Effects of microbial population and culture phosphate composition on the activity of pyrophosphatases from soil microorganisms

Searle P.G.E. and Hughes J.D. (1977) Effects of microbial population and culture phosphate composition on the activity of pyrophosphatases from soil microorganisms. Soil Biology and Biochemistry, 9 3: 157-160. doi:10.1016/0038-0717(77)90068-2


Author Searle P.G.E.
Hughes J.D.
Title Effects of microbial population and culture phosphate composition on the activity of pyrophosphatases from soil microorganisms
Journal name Soil Biology and Biochemistry   Check publisher's open access policy
ISSN 0038-0717
Publication date 1977-01-01
Sub-type Article (original research)
DOI 10.1016/0038-0717(77)90068-2
Open Access Status Not yet assessed
Volume 9
Issue 3
Start page 157
End page 160
Total pages 4
Subject 1111 Nutrition and Dietetics
1303 Specialist Studies in Education
2303 Ecology
Abstract The quantity of intracellular pyrophosphatases produced in mixed cultures was not related to pyrophosphate or orthophosphate concentration in the culture medium, but high pyrophosphate concentration initially depressed microbial growth, delayed the first signs of pyrophosphate hydrolysis and gave rise to a lower initial rate of pyrophosphate hydrolysis in the culture. Not all cultures produced intracellular pyrophosphatases, but when they were present, the same functional kinds of enzymes appeared to be present when compared on the basis of activation by five cations. All cultures inoculated with fresh soil were able to hydrolyse pyrophosphate in the culture medium, but not all cultures inoculated with stored soil displayed culture pyrophosphatase activity. There was evidence that intracellular pyrophosphatases were responsible for culture pyrophosphatase activity. It was found that cultures showing low intracellular and culture pyrophosphatase activity were dominated by Gram +ve rods. When intracellular and culture phosphatase activities were high, Gram -ve rods and Gram -ve cocci dominated the culture populations. As cultures dominated by Gram +ve rods were obtained only from stored soil inoculum, it is considered that during soil storage, Gram +ve rods became dominant in the soil because of the ability of some members of this group to form resistant endospores.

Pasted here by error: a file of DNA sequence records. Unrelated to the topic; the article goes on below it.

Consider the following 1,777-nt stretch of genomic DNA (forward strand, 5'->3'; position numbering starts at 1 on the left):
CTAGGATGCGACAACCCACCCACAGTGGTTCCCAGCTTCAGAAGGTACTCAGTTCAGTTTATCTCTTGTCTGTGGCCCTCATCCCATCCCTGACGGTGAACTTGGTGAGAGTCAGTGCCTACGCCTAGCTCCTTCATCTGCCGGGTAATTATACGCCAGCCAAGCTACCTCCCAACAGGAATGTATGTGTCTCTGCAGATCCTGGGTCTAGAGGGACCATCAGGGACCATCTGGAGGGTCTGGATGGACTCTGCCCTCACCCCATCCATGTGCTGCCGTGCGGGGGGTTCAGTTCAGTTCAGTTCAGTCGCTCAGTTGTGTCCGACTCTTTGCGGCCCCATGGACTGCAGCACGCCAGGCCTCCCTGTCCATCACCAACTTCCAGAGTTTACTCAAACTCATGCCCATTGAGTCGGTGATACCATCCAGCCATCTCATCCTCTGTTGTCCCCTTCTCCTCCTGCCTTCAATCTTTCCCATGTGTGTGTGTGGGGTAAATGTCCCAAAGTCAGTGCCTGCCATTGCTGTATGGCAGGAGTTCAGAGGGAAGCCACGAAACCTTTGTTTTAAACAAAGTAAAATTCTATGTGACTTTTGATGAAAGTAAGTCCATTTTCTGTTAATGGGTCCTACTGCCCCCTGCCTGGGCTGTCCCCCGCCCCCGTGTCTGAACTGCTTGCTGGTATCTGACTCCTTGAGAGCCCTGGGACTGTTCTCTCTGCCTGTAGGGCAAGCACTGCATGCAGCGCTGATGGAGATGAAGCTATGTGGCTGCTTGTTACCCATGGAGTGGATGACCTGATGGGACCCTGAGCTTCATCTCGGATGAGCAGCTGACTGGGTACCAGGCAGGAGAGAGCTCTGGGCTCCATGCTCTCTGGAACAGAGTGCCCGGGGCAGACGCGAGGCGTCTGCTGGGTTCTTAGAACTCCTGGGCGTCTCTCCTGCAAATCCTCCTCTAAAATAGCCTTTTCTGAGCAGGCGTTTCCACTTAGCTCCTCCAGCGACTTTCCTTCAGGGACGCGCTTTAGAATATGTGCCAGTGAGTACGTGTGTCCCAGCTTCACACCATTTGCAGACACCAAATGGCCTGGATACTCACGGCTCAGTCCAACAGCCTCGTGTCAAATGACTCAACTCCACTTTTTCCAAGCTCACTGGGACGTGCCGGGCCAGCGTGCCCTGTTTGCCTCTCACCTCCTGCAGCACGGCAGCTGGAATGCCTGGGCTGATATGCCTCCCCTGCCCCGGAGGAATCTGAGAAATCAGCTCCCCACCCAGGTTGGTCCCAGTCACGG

Q-Index Code C1
Q-Index Status Provisional Code
Institutional Status Unknown

Document type: Journal Article
Sub-type: Article (original research)
Collection: Scopus Import - Archived
 
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